On Day 3 of my 21 Days of Transience, we head for rural Gloucestershire…
I never thought to ask my aunt exactly why her husband wanted to be buried in a Gloucestershire churchyard.
Born Vilmos Levy into a family of Budapest doctors and intellectuals, he was after all a most unlikely candidate for a traditional Christian funeral and a peaceful corner somewhere that will be forever England.
But here was a man who recognised early on that we sometimes need to actively embrace transience and reinvent ourselves simply to survive.
Like his doctor mother and psychiatrist mother, he began studying medicine but what he was driven to be was an artist. So he walked away from a steady career and pursued his dream — in Vienna, Paris, and Prague, as well as his native Hungary.
By 1938, however, being identified as a Jewish artist in central Europe was becoming increasingly perilous and the 27-year-old Vilmos packed up and left Budapest for the very last time. He never went back. Not once.
I also never thought to find out why he chose England rather than, say, the United States, or Canada, or neutral Switzerland, but whatever his reason he headed straight for London and created a new version of himself as Peter Lambda.
This was the version I knew and loved as ‘Uncle Peter’ — generous, funny, larger than life, prone to melodrama, and extraordinarily talented. My parents, you may recall, weren’t big on entertaining and socialising when I was growing up, nor were they much humoured by any of their family.
Peter and my aunt Betty — my mother’s sister — were the exact opposite.
They would breeze into the house we shared with my grandmother, taking centre stage and bringing with them gifts and much-needed laughter, light and joy. By now Peter had built his reputation as an accomplished sculptor, and — as Betty Paul — my aunt had played Broadway and the West End as an actress.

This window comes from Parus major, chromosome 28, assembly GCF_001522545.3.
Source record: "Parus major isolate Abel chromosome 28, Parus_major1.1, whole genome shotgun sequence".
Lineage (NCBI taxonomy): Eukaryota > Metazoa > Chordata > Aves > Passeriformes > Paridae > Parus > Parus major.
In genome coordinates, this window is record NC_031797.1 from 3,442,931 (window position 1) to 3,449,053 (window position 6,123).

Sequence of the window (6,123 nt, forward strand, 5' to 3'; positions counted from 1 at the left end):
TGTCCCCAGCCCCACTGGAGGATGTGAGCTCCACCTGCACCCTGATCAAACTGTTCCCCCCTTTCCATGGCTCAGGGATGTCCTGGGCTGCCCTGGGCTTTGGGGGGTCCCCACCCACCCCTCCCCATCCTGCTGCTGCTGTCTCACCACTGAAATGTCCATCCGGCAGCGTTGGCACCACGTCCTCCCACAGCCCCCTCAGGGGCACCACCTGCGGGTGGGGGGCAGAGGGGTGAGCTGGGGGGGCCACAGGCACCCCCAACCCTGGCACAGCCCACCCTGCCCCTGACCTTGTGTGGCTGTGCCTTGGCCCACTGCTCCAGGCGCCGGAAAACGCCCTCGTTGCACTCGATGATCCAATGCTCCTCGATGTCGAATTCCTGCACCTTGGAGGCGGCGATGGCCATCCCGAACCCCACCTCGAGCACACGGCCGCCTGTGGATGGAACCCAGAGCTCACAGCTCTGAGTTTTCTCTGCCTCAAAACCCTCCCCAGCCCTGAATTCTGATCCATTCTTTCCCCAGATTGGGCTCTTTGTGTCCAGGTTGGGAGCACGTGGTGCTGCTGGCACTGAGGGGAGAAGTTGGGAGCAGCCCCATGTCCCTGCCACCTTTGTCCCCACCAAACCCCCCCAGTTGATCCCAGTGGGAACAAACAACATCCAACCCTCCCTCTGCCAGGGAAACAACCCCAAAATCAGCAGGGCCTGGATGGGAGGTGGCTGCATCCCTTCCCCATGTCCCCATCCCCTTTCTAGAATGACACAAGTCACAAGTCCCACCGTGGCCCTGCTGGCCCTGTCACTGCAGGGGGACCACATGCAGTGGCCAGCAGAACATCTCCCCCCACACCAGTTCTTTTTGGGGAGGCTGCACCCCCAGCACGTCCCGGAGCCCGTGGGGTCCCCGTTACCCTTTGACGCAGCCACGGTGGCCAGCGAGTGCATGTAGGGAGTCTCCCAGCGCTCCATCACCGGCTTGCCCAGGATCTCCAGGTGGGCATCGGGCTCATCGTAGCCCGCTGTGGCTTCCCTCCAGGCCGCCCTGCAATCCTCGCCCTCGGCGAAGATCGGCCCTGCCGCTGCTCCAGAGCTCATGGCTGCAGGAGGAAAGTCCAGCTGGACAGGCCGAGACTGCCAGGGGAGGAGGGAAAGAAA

(All this did little to endear them to my mother, but that’s her story and was neither theirs nor mine to unpick.)
For both Betty and Peter, it was third time lucky and they married in 1958 having ‘lived in sin’ for a good while as various divorces ambled along towards absolute. They were city people through and through, and some of my strongest and richest memories are of days (as a child) and nights (as a young adult) putting the world to rights at the table in their flat in London’s Old Brompton Road.
By the 1980s, they’d had enough of city life and — to the surprise of many who knew them — landed in Tibberton, a village near Newent in Gloucestershire. Their new home was a truly stunning first-floor flat in a converted country house owned by one of Peter’s Hungarian diaspora friends. And, once again, Peter reinvented himself: not as an English country gentleman exactly, but this version had no difficulty slewing off any remnants of urban chic and embracing the rhythms of rural life — complete with Hungarian Puli dog.
I can’t say for certain that Peter was a fully paid-up atheist, but he certainly followed no recognised faith and was scathing about organised religion. So when he died in 1995 and Betty announced that his wish was to be buried in Tibberton churchyard after a full C of E service complete with All Things Bright and Beautiful, I doubt I was the only one who could truthfully say they weren’t expecting that.
And it was a beautiful celebration — they had by now made many local friends — in an archetypically comforting English church, and I absolutely love that this larger-than-life refugee from tyranny has his final resting place somewhere of such textbook tranquility.
My beloved Betty died 10 years ago this month — she would have been 100 in May — and her ashes (she chose cremation) are mixed in with the earth that marks Peter’s grave.
Do I miss them? Not in the painful pining sense, but I would love to be able to sense-check from time to time, especially right now. And I can’t imagine that Peter would do anything other than warn us to be vigilant as we watch the sidelining of our long-held liberties.
After all, he saw exactly what happens when good men do nothing. Up close, and personal.
Image: Peter Lambda — Uncle Peter — and my aunt Betty at their home in Tibberton, Gloucestershire, in the late 1980s.